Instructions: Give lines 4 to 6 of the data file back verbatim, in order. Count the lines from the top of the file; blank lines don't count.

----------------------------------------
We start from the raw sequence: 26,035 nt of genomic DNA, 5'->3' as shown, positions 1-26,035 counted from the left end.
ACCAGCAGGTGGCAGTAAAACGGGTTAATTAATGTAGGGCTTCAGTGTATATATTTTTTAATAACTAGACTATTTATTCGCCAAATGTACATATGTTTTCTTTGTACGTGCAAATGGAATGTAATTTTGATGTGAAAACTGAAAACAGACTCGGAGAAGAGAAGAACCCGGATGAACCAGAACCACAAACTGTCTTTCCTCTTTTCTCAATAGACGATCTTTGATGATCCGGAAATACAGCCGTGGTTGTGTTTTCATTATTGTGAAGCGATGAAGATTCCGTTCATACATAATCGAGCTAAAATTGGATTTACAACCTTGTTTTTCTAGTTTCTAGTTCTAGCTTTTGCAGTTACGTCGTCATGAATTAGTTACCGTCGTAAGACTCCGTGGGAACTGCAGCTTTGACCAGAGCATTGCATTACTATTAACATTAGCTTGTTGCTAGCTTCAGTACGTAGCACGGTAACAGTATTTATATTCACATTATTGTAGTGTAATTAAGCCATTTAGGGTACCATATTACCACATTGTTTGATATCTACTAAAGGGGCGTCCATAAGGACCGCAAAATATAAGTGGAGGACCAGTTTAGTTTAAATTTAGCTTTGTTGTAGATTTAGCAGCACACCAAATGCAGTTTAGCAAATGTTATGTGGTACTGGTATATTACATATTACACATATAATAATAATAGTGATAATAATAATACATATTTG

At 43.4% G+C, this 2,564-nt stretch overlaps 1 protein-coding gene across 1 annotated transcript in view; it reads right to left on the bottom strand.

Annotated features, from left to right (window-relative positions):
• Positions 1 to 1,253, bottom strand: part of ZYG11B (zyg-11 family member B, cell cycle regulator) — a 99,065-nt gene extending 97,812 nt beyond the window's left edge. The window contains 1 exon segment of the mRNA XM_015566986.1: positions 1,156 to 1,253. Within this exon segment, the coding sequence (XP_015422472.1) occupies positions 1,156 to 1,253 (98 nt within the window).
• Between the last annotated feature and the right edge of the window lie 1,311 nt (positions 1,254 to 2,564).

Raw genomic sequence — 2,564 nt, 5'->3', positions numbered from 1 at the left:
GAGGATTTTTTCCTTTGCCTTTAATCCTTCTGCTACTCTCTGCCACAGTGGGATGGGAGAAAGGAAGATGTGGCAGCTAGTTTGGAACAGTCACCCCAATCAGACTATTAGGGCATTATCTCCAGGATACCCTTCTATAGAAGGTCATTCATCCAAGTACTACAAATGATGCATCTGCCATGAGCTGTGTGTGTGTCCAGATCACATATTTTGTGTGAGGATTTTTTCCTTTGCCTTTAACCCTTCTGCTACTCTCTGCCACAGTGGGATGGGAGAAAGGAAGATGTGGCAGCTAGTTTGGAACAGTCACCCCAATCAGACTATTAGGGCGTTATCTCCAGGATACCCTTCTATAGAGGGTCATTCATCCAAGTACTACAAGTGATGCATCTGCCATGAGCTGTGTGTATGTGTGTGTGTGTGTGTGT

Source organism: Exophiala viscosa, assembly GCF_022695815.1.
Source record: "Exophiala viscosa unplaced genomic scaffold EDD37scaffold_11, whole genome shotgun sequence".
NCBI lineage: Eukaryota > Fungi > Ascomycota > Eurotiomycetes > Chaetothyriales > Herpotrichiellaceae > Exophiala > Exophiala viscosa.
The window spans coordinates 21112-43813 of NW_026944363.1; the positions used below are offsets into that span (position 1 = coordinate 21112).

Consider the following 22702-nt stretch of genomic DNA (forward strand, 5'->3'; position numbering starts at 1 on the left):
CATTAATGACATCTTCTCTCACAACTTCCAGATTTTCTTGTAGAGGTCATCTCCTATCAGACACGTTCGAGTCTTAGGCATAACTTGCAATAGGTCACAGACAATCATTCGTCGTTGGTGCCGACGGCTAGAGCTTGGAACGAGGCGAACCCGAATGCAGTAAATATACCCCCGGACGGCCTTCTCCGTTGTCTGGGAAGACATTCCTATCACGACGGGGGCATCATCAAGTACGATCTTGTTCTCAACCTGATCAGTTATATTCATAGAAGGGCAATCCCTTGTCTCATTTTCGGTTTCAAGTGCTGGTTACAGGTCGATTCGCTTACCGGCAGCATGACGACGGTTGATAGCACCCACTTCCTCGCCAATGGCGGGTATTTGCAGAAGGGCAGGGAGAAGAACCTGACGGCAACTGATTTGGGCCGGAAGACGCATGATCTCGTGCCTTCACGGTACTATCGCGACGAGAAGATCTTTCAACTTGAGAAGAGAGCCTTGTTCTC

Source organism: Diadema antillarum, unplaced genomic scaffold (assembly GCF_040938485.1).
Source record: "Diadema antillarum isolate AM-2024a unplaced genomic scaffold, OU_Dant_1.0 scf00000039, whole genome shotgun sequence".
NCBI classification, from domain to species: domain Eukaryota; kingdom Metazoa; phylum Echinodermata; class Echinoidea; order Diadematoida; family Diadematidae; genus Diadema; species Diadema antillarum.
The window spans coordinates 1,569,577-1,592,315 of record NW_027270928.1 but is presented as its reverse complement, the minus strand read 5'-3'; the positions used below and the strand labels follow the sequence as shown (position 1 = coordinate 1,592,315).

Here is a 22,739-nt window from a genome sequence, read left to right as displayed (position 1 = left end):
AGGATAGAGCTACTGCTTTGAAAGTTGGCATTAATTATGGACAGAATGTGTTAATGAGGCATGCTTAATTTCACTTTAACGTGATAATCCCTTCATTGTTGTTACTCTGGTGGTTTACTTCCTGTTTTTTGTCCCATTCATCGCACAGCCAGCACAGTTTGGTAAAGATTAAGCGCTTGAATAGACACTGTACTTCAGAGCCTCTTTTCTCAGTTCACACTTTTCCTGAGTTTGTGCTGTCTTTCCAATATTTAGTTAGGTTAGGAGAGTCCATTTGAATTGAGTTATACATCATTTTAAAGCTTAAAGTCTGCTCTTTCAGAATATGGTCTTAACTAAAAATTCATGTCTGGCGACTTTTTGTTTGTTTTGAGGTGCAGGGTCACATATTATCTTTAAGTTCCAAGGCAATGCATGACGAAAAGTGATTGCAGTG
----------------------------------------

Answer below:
Annotated features, from left to right (window-relative positions):
• Positions 1 to 1,253, bottom strand: part of ZYG11B (zyg-11 family member B, cell cycle regulator) — a 99,065-nt gene extending 97,812 nt beyond the window's left edge. The window contains 1 exon segment of the mRNA XM_015566986.1: positions 1,156 to 1,253. Within this exon segment, the coding sequence (XP_015422472.1) occupies positions 1,156 to 1,253 (98 nt within the window).
• Between the last annotated feature and the right edge of the window lie 1,311 nt (positions 1,254 to 2,564).